Dylan Wiliam’s principles for designing an assessment system

Teach Primary recently shared an article on their website by Dylan Wiliam, a member of the Expert Panel selected to advise the Secretary of State on revisions to the national curriculum. Dylan believes there are lots of important questions all schools can ask themselves when developing their new assessment system in light of the removal of levels, but that there is no ‘one size fits all’ approach.

Dylan was actually a fan of the levels system, and believes that “had we stuck to reporting student achievement at the end of each key stage—which is still the only legal requirement—everything would have been fine”. However, when schools began reporting levels termly and even on individual pieces of work, and Ofsted starting asking students what level they were working at, he felt a system which was designed to be a ‘summary of the totality of achievement across a key stage’ was being inappropriately used. He says it was the fact that levels were getting in the way of children’s learning that he recommended they be abolished, and not because they were a bad idea.

Dylan explains: “It will be up to each school to decide how to determine whether children are learning what they need to be learning. Some schools are planning to continue with national curriculum levels for the time being. That’s fine. But it is important to realise there will be no straightforward way to carry levels forward from the current national curriculum to the new curriculum. Continue reading →

Ten key themes from Colin Watson’s Education Show presentation

Colin Watson is the Deputy Director of Assessment Policy and Development at the DfE. Unsurprisingly his presentation at the Education Show this morning was ‘standing room only’ as hundreds of teachers gathered to hear his update on assessment for Primary schools. We thought it would be useful to summarise some of the key themes for those of you who were unable to get to the NEC today.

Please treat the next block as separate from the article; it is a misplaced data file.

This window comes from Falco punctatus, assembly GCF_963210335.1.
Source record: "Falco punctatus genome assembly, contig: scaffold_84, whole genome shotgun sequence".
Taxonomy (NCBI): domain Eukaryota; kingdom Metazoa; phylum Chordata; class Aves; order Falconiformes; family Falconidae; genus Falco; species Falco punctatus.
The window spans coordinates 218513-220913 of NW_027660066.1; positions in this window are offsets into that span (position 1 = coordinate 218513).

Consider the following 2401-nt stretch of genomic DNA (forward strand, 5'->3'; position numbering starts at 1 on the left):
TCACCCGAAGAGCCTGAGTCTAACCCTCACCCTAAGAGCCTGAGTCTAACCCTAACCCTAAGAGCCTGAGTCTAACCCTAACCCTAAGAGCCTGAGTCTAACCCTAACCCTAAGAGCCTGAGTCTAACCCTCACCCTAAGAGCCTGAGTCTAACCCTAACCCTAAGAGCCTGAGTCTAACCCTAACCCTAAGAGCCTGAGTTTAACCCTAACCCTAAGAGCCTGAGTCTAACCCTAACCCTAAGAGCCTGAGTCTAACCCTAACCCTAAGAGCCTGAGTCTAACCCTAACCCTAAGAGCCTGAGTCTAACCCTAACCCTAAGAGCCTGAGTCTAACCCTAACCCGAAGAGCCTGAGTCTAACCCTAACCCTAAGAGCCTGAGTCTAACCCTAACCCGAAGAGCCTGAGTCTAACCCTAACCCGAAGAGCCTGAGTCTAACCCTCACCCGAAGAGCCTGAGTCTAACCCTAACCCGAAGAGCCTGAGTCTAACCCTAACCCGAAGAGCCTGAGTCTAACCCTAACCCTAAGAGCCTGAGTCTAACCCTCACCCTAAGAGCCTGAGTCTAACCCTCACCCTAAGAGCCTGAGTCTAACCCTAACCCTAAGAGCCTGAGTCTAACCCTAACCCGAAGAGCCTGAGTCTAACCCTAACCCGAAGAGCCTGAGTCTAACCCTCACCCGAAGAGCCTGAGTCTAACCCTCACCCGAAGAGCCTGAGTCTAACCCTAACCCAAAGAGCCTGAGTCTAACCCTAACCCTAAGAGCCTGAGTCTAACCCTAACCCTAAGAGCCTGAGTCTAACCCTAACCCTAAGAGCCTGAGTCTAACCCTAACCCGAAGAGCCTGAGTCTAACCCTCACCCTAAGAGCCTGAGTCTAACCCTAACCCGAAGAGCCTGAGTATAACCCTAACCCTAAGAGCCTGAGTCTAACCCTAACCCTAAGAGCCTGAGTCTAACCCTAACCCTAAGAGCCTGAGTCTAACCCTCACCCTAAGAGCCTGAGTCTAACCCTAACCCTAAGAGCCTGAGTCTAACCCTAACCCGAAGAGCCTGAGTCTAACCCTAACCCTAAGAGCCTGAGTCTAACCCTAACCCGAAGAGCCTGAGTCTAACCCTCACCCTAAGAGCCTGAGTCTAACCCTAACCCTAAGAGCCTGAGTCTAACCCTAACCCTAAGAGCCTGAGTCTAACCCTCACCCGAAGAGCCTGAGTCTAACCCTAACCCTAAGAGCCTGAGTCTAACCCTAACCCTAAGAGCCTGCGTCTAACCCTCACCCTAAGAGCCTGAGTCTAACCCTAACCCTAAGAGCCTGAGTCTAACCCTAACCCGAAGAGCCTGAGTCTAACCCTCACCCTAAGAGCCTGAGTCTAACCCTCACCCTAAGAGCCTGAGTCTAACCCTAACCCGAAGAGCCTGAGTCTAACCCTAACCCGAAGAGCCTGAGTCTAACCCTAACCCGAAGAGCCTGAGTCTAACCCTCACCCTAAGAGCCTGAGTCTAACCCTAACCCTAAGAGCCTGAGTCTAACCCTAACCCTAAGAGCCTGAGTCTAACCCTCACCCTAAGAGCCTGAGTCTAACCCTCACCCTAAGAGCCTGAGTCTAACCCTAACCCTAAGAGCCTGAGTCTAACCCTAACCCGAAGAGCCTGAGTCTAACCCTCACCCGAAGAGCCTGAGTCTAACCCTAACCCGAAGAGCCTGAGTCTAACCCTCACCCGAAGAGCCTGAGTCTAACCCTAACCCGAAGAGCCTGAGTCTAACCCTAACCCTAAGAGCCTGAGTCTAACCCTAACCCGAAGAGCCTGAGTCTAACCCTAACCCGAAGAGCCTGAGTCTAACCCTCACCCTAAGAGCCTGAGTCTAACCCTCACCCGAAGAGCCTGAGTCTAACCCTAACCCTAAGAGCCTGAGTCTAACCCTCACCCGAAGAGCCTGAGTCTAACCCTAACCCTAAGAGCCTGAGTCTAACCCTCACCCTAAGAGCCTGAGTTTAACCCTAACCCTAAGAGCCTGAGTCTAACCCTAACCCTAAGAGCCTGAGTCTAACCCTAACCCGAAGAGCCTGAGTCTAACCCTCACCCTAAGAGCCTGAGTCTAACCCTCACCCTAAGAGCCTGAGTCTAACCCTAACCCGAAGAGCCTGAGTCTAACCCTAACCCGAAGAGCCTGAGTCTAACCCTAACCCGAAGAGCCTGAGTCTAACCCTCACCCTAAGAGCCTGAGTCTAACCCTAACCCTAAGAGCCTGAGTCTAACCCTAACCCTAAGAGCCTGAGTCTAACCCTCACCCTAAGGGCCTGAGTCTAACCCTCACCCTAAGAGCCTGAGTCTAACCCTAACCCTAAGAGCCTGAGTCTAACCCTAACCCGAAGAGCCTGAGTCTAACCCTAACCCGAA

1. Levels are not in line with the freedom intended to come with the new curriculum and the accountability system did not allow for great work to be recognised, therefore levels are not to be used with the new curriculum.
  2. Formative assessment is vital in classrooms every day but it is the responsibility of schools and not something central government should be involved with.
  3. New national tests mean a new floor standard has been raised. 85% of children will be expected to achieve a scaled score of 100 by the end of primary school.
  4. A school will only fall below this floor if pupils make poor progress AND fewer than 85% achieve the expected standard in national KS2 tests.
  5. The scaled score is yet to be determined and can only be decided using real data from the first set of new tests.
  6. The new progress measure will be a ‘value-added’ measure rather than an ‘expected level of progress’ measure. Continue reading →

Michael Tidd tells us about his end-of-year assessment strategy

Michael Tidd is Deputy Headteacher of a primary and nursery school in Nottinghamshire, having previously taught in middle and primary schools in West Sussex. We asked him for his thoughts on summative assessment in the new curriculum. Here’s what he had to say.

 You don’t need a test to supplant teacher assessment, but it certainly helps to support it!

The chances are, any school you go into across the country this academic year, you’ll likely find different things going on with regard to assessment. In some schools, National Curriculum levels are a distant memory; in others, you’d never know that they were meant to be going. But probably for the vast majority of schools, teachers are finding their way from one system to another in an attempt to ensure that nobody slips through the cracks.

But the cracks can feel like a chasm at the moment. If your school is one of the many running two systems in parallel, with a view to removing levels in time for September, then the coming months probably feel quite daunting. None of this is helped by the lack of clear information from the Department for Education. We know that end-of-key-stage tests will underpin many judgements, but we still don’t know quite what level the thresholds will be set at. We know that teacher assessment will remain important, but we saw the Performance Descriptors consultation rounded upon by all sectors. In fact, all we do know for certain is how little we know for certain.

As we approach the end of the year, therefore, many schools will be looking to make combined judgements, summarising this year’s achievements using levels, and trying to set a benchmark starting point for future judgements in the brave new world of life after levels. Continue reading →

The Depth vs. Breadth Challenge – Assessing Pupil Knowledge in the New Curriculum

At the BETT show this year, Rising Stars and Classroom Monitor joined forces to assemble a panel of experts to discuss the New Curriculum, Mastery and its implications on Assessment.